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Liberation, March 31, 2024


Easter, Isaiah 25:1-10, John 20:1-18

Theme:  New Life

 

The Gospel of John contains an account of an incident which occurred approximately 1985 years ago.  Which means the church has featured this celebration at least that many times.

 

When I mean ‘the church’ I mean all Christian churches all over the world.  I mean any group gathering in the name of Jesus to remember Jesus’ Resurrection. 

 

There are many themes which can be extracted from the event itself.   Simply telling the miraculous story as accurately as possible as it is told in the Gospels from four different points of view is really enough.  It is a beautiful story of amazement and love.  The story is at one exciting, loving, strong and frightening.

 

Old stories are interesting, but what does the event imply for us today?  Again, there are several implications one can take from the event.  The one I chose to emphasize is this….

 

Jesus liberates us.

 

When Jesus was resurrected, I see it as an act of forgiveness.  I see Jesus’ new life as a sign, a miraculous sign that God forgives humanity for its rather stupid and arrogant act of violence against not only his only son but also against what Jesus represents.  Jesus’ Resurrection is to say, “I [God] forgive you for your sins against me.”  It also means, “You can’t kill my love for you.”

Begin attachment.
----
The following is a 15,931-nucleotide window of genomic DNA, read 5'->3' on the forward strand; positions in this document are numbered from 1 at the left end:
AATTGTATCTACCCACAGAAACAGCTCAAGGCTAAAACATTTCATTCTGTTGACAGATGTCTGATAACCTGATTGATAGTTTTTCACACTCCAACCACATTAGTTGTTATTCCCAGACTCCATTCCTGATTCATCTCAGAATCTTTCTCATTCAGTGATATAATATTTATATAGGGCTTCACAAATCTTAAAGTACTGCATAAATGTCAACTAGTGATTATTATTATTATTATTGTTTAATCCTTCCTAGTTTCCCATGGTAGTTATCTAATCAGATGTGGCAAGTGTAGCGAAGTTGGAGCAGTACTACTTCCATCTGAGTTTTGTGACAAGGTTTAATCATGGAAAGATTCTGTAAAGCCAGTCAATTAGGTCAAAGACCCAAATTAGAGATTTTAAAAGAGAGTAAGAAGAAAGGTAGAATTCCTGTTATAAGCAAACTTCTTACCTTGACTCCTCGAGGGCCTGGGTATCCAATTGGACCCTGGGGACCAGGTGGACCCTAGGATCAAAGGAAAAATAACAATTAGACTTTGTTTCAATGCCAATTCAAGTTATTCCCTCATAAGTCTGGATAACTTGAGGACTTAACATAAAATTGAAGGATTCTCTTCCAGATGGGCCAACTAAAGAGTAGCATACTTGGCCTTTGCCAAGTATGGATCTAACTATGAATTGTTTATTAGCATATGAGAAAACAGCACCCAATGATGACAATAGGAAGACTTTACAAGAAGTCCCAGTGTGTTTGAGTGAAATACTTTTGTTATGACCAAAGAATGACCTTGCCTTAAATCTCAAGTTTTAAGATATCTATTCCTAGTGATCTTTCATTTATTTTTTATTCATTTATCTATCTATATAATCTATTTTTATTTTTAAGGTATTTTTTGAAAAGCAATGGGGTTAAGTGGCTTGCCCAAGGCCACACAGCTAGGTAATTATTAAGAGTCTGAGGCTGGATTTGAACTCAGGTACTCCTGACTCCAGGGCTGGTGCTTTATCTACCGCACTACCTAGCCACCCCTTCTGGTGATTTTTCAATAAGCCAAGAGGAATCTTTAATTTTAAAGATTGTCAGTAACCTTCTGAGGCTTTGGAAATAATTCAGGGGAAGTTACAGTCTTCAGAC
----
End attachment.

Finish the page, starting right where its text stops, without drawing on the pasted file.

The reason this is important is because it sets a precedence for how we should treat others.  I believe it is this precedence alone which frees humanity to excel.  The ability to ‘move on’ past the idea that we need to abide by the ‘eye for an eye’ principle.

 

It means there are better ways to get past acts of injustice besides more violence.  The principles of forgiveness allow humanity to get past spending limited resources on wars and ‘getting even.’

 

An important thing humans must learn is that God is not saying “it’s OK to kill Jesus because I can make the wrong go away.”  It does say, though, that we can move past the horrible wrongs we humans seem to exact on each other and God.  It means that there are other ways to reconcile wrongs beside ‘getting even.’

 

This is liberation.

 

Come join us at First Christian Church, Warrensburg, Missouri this Easter Sunday as we celebrate a new life without the constraints of violence.

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